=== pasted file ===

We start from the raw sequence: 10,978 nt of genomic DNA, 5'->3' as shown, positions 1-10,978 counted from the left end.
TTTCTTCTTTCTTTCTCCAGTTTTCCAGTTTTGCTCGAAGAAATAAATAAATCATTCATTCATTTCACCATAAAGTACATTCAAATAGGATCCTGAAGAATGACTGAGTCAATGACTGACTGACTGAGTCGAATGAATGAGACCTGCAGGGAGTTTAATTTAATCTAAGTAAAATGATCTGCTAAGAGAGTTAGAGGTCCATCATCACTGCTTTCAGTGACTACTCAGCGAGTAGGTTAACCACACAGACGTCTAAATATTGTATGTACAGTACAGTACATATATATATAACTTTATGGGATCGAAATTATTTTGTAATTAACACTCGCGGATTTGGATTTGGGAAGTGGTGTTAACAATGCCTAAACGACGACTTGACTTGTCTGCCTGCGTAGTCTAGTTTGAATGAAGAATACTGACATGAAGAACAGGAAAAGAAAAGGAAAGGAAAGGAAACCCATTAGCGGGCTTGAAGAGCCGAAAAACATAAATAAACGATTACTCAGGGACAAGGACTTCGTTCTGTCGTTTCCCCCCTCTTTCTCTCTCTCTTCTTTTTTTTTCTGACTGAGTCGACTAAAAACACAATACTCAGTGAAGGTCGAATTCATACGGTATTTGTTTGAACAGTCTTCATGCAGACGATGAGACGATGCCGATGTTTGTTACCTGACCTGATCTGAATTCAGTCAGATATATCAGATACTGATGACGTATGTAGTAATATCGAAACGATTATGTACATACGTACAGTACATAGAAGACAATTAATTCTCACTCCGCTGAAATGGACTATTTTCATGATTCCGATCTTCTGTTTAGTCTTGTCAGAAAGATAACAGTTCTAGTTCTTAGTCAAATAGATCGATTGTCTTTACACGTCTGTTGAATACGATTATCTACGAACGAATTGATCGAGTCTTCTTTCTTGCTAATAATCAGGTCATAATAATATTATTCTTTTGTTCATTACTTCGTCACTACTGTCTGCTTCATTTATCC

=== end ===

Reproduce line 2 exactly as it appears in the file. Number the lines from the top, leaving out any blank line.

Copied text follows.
TTTCTTCTTTCTTTCTCCAGTTTTCCAGTTTTGCTCGAAGAAATAAATAAATCATTCATTCATTTCACCATAAAGTACATTCAAATAGGATCCTGAAGAATGACTGAGTCAATGACTGACTGACTGAGTCGAATGAATGAGACCTGCAGGGAGTTTAATTTAATCTAAGTAAAATGATCTGCTAAGAGAGTTAGAGGTCCATCATCACTGCTTTCAGTGACTACTCAGCGAGTAGGTTAACCACACAGACGTCTAAATATTGTATGTACAGTACAGTACATATATATATAACTTTATGGGATCGAAATTATTTTGTAATTAACACTCGCGGATTTGGATTTGGGAAGTGGTGTTAACAATGCCTAAACGACGACTTGACTTGTCTGCCTGCGTAGTCTAGTTTGAATGAAGAATACTGACATGAAGAACAGGAAAAGAAAAGGAAAGGAAAGGAAACCCATTAGCGGGCTTGAAGAGCCGAAAAACATAAATAAACGATTACTCAGGGACAAGGACTTCGTTCTGTCGTTTCCCCCCTCTTTCTCTCTCTCTTCTTTTTTTTTCTGACTGAGTCGACTAAAAACACAATACTCAGTGAAGGTCGAATTCATACGGTATTTGTTTGAACAGTCTTCATGCAGACGATGAGACGATGCCGATGTTTGTTACCTGACCTGATCTGAATTCAGTCAGATATATCAGATACTGATGACGTATGTAGTAATATCGAAACGATTATGTACATACGTACAGTACATAGAAGACAATTAATTCTCACTCCGCTGAAATGGACTATTTTCATGATTCCGATCTTCTGTTTAGTCTTGTCAGAAAGATAACAGTTCTAGTTCTTAGTCAAATAGATCGATTGTCTTTACACGTCTGTTGAATACGATTATCTACGAACGAATTGATCGAGTCTTCTTTCTTGCTAATAATCAGGTCATAATAATATTATTCTTTTGTTCATTACTTCGTCACTACTGTCTGCTTCATTTATCC